Even had the Jets kept Revis, it was always going to be important to get more diverse on defense. It's bad practice to depend too much on one person, especially in a sport like football where injuries are a fact of life. As Revis ages, he will be able to do less. The idea would have been for Revis to carry the load as the young guys matured. As Revis aged, and the young guys got more seasoned, they could take on more of the load. By the time they hit their second contracts, the Jets could now part ways with Revis and use the savings to give the youngsters a raise. So even if Revis was still here, you would be seeing the Jets go in this direction. It is a good thing.

In the short term, the Jets are probably taking a step back on defense. It is too much to ask too much of rookies like Richardson and Milliner. Richardson in particular plays a position where transitions to the NFL are difficult. He is probably going to be a downgrade from Devito this year, possibly a big one. The hope is the experience and seasoning he gets will translate into bigger things down the road. While improvement for Coples is the hope, the 10 sack figure might be more realistic in his second year than the 15-20 range.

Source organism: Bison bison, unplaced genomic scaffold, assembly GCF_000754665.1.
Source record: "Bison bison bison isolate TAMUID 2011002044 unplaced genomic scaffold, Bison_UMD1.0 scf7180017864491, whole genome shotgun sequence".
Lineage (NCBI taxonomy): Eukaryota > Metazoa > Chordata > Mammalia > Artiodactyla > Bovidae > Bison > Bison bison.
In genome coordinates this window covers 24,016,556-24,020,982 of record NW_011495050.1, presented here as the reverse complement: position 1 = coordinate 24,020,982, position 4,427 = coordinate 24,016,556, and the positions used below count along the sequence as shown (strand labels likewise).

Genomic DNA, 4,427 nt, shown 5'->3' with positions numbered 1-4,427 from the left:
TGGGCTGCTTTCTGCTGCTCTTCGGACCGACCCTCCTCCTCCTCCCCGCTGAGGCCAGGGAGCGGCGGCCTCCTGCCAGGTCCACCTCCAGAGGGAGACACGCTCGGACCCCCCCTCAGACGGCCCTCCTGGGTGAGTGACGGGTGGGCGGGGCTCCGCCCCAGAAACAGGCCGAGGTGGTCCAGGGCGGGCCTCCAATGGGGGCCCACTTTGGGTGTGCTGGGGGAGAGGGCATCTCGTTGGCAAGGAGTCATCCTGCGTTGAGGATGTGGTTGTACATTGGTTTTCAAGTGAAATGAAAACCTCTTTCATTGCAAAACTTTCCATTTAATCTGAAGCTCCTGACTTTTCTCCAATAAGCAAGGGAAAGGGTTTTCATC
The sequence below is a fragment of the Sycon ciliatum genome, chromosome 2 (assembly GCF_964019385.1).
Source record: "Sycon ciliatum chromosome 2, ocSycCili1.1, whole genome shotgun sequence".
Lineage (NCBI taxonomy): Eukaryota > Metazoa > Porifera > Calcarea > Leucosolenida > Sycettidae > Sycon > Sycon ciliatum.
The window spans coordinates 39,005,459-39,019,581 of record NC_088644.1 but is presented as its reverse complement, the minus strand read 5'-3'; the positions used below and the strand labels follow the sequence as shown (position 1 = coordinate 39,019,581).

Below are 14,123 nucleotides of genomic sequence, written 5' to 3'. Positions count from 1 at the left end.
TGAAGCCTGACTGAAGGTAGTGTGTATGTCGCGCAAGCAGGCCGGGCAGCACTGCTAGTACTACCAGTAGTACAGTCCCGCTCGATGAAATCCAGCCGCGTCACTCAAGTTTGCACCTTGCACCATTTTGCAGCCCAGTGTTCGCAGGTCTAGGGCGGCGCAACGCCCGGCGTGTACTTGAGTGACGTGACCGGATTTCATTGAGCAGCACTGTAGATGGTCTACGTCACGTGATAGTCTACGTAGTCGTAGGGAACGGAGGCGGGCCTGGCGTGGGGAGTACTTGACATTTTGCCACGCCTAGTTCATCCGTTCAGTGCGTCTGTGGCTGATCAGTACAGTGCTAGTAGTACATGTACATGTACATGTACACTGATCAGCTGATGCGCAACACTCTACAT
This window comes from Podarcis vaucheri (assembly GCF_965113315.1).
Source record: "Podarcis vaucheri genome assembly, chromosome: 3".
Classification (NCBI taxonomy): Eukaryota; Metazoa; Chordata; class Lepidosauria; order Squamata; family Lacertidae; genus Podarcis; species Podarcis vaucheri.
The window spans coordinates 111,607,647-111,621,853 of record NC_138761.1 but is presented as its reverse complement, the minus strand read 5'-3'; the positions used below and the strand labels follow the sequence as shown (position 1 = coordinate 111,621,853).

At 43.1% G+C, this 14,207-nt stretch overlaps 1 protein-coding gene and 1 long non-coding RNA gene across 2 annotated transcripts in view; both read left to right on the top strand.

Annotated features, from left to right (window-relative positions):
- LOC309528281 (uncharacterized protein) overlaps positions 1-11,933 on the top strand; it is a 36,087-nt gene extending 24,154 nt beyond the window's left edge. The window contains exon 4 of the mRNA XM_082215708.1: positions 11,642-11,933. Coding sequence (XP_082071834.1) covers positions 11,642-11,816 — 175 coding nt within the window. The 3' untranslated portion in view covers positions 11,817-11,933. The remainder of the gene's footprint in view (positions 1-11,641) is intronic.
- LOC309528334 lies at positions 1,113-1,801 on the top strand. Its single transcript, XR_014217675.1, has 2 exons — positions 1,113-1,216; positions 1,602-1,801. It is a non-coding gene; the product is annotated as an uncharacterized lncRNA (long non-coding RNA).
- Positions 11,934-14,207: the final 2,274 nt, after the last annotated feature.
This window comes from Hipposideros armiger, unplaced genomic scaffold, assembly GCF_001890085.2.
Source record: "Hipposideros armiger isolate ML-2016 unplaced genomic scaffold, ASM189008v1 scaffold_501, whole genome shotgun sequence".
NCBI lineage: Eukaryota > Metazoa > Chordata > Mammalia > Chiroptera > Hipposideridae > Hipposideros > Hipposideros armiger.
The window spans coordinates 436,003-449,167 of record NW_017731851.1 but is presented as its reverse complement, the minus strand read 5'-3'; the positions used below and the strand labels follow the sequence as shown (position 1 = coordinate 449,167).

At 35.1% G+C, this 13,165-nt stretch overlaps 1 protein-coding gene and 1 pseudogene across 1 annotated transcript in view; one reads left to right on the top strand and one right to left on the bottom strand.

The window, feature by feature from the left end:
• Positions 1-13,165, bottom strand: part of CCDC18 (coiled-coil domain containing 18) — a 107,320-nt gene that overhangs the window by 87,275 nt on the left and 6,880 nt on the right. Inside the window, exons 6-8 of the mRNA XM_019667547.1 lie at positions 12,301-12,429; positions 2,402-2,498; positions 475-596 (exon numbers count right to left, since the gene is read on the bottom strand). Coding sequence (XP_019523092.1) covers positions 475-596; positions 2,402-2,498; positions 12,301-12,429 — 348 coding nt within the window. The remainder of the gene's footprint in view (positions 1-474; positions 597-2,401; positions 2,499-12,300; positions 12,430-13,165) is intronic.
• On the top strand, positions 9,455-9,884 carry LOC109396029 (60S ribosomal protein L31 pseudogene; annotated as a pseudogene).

Hopefully by 2014, these guys will be seasoned and ready for big things. The pie in the sky hope is Wilkerson, Milliner, Richardson, and Coples will have become elite level players by then. David Harris will have rebounded. He and Antonio Cromartie will represent the fifth and sixth best players on the defense. Demario Davis will blossom, and there will plenty of cap space to find quality supporting players to round out the defense. Admittedly, it's a lot to ask, but it is where we are.

Rex Ryan defense 2.0 is not going to be based on otherworldly coverage. It is going to be based on very good coverage and very good line play. Nobody will ever provide as much value from the number one spot, but one to eleven, the Jets might be able to match the total value of the Revis defenses. Instead of leaning on a once in a generation player, this defense could be more balanced, which could be a better formula.